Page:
U.S. Ninth Circuit - The FindLaw 9th Circuit Court of Appeals Opinion Summaries Blog

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Surrogate Mother Can't Regain Her Children, 9th Cir. Rules

Attorney Robert Walmsley has been on the forefront of surrogacy law since before it became the law.

That's because he represented the biological parents against a surrogate they hired in Johnson v. Calvert, the groundbreaking case that upheld a surrogacy contract in California in 1993. And so it was natural for him to cite his own case on behalf of his client in a dispute between a surrogate and a biological father.

In Cook v. Harding, the U.S. Ninth Circuit Court of Appeals rejected the surrogate's efforts to wrest triplets from a man who paid her to carry the children to term. As it turned out, her attorneys should have read the law more carefully.

Dividing pensions and retirement benefits is rarely a simple task, as many family law practitioners can attest. When it comes to splitting up retirement assets, attorneys must navigate challenging issues that require a thorough understanding of a particularly complex area of law.

Fortunately, you don't have to struggle through the process alone. An upcoming program by The Rutter Group, Dividing Pension and Retirement Benefits, can help even the most experienced family law attorneys deal with the complexities of pension and retirement benefit division -- and making a difficult, tricky area of law a bit easier.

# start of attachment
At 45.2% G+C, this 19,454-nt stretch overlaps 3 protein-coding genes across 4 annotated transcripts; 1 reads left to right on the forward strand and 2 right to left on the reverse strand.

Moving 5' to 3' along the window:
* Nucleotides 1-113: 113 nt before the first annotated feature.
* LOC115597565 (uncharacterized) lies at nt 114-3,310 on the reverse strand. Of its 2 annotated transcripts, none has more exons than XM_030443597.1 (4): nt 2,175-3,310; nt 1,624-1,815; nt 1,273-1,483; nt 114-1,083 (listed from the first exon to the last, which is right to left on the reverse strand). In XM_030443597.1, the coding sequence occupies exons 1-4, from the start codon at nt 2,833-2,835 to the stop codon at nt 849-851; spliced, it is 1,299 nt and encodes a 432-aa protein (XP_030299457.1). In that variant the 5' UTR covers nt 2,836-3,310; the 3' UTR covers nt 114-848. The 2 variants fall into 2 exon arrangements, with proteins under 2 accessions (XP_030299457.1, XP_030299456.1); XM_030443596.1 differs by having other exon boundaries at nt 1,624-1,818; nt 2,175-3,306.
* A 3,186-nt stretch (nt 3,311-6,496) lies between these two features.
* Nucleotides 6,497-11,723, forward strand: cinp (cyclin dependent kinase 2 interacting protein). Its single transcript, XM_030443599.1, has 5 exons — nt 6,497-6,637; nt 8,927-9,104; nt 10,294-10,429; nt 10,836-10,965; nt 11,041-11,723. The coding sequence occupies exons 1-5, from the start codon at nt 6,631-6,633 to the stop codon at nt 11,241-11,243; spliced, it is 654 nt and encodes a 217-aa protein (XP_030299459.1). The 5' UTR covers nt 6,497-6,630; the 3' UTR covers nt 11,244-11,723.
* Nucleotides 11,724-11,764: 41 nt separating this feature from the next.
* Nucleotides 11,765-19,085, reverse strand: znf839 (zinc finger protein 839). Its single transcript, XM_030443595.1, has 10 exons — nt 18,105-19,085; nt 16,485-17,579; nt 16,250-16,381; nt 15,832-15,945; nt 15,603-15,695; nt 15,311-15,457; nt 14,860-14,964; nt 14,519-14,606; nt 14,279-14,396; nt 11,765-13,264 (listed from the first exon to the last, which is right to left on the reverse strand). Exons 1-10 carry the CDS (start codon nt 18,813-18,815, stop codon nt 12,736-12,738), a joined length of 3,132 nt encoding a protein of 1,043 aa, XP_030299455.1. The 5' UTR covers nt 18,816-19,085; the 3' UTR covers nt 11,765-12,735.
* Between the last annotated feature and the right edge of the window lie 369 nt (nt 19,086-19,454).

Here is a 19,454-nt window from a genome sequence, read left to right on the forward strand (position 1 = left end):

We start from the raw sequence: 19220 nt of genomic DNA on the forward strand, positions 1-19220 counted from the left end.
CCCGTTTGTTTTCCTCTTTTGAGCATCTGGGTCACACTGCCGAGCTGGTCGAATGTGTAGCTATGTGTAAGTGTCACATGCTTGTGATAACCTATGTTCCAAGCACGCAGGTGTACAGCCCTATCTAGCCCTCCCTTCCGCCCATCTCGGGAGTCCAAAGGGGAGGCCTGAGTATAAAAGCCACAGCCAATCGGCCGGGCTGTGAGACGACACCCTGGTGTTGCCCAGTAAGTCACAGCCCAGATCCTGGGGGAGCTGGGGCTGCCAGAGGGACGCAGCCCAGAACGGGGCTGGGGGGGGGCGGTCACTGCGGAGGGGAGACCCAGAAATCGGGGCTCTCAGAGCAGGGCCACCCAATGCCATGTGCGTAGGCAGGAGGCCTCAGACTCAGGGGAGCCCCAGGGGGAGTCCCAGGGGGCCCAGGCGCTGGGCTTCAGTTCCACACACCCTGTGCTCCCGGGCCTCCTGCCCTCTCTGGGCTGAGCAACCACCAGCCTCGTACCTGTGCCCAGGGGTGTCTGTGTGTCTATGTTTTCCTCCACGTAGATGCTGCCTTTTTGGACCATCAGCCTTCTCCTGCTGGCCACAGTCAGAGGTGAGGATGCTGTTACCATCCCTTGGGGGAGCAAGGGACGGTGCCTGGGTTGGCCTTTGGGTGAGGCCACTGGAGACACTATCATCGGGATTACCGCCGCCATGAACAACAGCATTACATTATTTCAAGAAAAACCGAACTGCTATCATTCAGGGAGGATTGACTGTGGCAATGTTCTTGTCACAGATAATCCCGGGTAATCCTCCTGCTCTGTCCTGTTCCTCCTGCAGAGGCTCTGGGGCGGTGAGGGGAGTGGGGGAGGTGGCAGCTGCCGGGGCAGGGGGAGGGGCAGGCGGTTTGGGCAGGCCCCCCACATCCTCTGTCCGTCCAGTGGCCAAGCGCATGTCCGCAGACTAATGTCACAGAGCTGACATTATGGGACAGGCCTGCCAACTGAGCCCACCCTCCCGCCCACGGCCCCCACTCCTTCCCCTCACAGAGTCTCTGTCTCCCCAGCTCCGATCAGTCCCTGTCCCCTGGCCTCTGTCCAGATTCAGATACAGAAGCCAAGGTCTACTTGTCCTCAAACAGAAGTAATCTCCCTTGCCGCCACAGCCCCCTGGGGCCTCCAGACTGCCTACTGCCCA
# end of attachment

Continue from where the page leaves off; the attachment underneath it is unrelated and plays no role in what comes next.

The parents of a disabled student in Hawaii are entitled to reimbursement from the state for his private school expenses, the Ninth Circuit ruled on Friday. Since the Hawaii Department of Education failed to propose an adequate public school placement for the student, it was responsible for paying for his private education under the Individuals with Disabilities Education Act.

Further, the parents were entitled to two years to seek reimbursement, since the private placement had stemmed from joint, if litigious, decision between the family and the school system and was not taken on unilaterally.

9th Circuit Gay Marriage Cases Wrapping Up

Trickle-down equality.

After Windsor. After Latta v. Otter. After all of the high-profile appellate cases comes controlling precedent and typing up loose ends.

The Montana case seems like it's headed for summary judgment. A few motions for en banc rehearing by the Ninth Circuit are pending, but likely won't be granted. And a few other states have thrown in the towel, making gay marriage legal in just a few more jurisdictions.

Here's the roundup:

And 2 More: 9th Cir. Strikes Idaho, Nev. Gay Marriage Bans

It's here folks, and it's exactly as expected: In a joint opinion for Latta v. Otter (from Idaho) and Sevcik v. Sandoval (from Nevada), the Ninth Circuit has struck down Idaho and Nevada's gay marriage bans, citing its own precedent from the SmithKline gay juror case:

We hold that the Idaho and Nevada laws at issue violate the Equal Protection Clause of the Fourteenth Amendment because they deny lesbians and gays who wish to marry persons of the same sex a right they afford to individuals who wish to marry persons of the opposite sex, and do not satisfy the heightened scrutiny standard we adopted in SmithKline.

Now that we've spoiled the non-surprise, let's get to the meaty preliminary issues of jurisdiction and the effect of a decades-old Supreme Court order which, really, were the only true undecided issues left in this case.